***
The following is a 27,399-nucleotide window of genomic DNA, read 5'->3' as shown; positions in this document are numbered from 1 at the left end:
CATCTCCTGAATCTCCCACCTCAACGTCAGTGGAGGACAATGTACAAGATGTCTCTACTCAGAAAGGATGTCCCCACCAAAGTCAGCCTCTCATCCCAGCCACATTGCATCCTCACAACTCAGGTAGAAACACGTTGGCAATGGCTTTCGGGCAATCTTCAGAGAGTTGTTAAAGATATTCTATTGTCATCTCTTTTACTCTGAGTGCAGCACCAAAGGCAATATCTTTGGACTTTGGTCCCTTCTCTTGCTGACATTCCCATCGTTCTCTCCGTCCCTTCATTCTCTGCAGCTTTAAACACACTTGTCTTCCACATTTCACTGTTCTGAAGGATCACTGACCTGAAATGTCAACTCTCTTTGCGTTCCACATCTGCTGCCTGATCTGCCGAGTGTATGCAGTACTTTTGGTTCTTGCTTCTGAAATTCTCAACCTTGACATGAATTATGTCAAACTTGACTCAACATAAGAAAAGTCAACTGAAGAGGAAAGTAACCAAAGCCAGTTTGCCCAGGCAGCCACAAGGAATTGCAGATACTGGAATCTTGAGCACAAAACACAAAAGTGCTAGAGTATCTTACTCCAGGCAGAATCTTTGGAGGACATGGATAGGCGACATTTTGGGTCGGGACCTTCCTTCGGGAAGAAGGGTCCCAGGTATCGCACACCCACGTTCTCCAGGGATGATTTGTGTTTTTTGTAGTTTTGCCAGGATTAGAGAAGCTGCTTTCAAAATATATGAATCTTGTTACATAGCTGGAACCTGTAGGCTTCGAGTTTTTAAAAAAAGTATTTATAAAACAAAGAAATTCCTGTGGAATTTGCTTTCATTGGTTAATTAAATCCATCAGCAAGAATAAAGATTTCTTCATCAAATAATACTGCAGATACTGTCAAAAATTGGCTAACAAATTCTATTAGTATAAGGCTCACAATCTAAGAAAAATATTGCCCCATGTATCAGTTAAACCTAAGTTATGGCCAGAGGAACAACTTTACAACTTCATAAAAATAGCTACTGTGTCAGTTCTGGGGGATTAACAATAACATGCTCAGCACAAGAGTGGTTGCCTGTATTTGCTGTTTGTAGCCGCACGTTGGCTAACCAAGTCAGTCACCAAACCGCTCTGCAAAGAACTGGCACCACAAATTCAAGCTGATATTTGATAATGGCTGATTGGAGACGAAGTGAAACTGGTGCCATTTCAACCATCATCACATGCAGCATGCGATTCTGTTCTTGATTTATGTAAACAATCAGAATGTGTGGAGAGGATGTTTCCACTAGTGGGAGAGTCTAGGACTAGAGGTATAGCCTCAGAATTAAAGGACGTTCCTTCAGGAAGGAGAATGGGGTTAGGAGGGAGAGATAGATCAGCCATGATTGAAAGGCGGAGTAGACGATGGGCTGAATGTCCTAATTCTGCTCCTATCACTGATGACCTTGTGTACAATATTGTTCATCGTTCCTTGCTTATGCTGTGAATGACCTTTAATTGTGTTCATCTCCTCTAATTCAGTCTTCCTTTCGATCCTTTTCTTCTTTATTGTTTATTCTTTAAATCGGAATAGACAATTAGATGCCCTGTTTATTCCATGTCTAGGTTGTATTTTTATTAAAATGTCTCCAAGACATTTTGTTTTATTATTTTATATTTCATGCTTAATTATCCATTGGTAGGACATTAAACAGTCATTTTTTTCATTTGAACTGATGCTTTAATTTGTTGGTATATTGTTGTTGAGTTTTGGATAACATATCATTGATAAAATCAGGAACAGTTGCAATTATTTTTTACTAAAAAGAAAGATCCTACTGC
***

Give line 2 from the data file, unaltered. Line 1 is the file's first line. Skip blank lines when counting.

CATCTCCTGAATCTCCCACCTCAACGTCAGTGGAGGACAATGTACAAGATGTCTCTACTCAGAAAGGATGTCCCCACCAAAGTCAGCCTCTCATCCCAGCCACATTGCATCCTCACAACTCAGGTAGAAACACGTTGGCAATGGCTTTCGGGCAATCTTCAGAGAGTTGTTAAAGATATTCTATTGTCATCTCTTTTACTCTGAGTGCAGCACCAAAGGCAATATCTTTGGACTTTGGTCCCTTCTCTTGCTGACATTCCCATCGTTCTCTCCGTCCCTTCATTCTCTGCAGCTTTAAACACACTTGTCTTCCACATTTCACTGTTCTGAAGGATCACTGACCTGAAATGTCAACTCTCTTTGCGTTCCACATCTGCTGCCTGATCTGCCGAGTGTATGCAGTACTTTTGGTTCTTGCTTCTGAAATTCTCAACCTTGACATGAATTATGTCAAACTTGACTCAACATAAGAAAAGTCAACTGAAGAGGAAAGTAACCAAAGCCAGTTTGCCCAGGCAGCCACAAGGAATTGCAGATACTGGAATCTTGAGCACAAAACACAAAAGTGCTAGAGTATCTTACTCCAGGCAGAATCTTTGGAGGACATGGATAGGCGACATTTTGGGTCGGGACCTTCCTTCGGGAAGAAGGGTCCCAGGTATCGCACACCCACGTTCTCCAGGGATGATTTGTGTTTTTTGTAGTTTTGCCAGGATTAGAGAAGCTGCTTTCAAAATATATGAATCTTGTTACATAGCTGGAACCTGTAGGCTTCGAGTTTTTAAAAAAAGTATTTATAAAACAAAGAAATTCCTGTGGAATTTGCTTTCATTGGTTAATTAAATCCATCAGCAAGAATAAAGATTTCTTCATCAAATAATACTGCAGATACTGTCAAAAATTGGCTAACAAATTCTATTAGTATAAGGCTCACAATCTAAGAAAAATATTGCCCCATGTATCAGTTAAACCTAAGTTATGGCCAGAGGAACAACTTTACAACTTCATAAAAATAGCTACTGTGTCAGTTCTGGGGGATTAACAATAACATGCTCAGCACAAGAGTGGTTGCCTGTATTTGCTGTTTGTAGCCGCACGTTGGCTAACCAAGTCAGTCACCAAACCGCTCTGCAAAGAACTGGCACCACAAATTCAAGCTGATATTTGATAATGGCTGATTGGAGACGAAGTGAAACTGGTGCCATTTCAACCATCATCACATGCAGCATGCGATTCTGTTCTTGATTTATGTAAACAATCAGAATGTGTGGAGAGGATGTTTCCACTAGTGGGAGAGTCTAGGACTAGAGGTATAGCCTCAGAATTAAAGGACGTTCCTTCAGGAAGGAGAATGGGGTTAGGAGGGAGAGATAGATCAGCCATGATTGAAAGGCGGAGTAGACGATGGGCTGAATGTCCTAATTCTGCTCCTATCACTGATGACCTTGTGTACAATATTGTTCATCGTTCCTTGCTTATGCTGTGAATGACCTTTAATTGTGTTCATCTCCTCTAATTCAGTCTTCCTTTCGATCCTTTTCTTCTTTATTGTTTATTCTTTAAATCGGAATAGACAATTAGATGCCCTGTTTATTCCATGTCTAGGTTGTATTTTTATTAAAATGTCTCCAAGACATTTTGTTTTATTATTTTATATTTCATGCTTAATTATCCATTGGTAGGACATTAAACAGTCATTTTTTTCATTTGAACTGATGCTTTAATTTGTTGGTATATTGTTGTTGAGTTTTGGATAACATATCATTGATAAAATCAGGAACAGTTGCAATTATTTTTTACTAAAAAGAAAGATCCTACTGC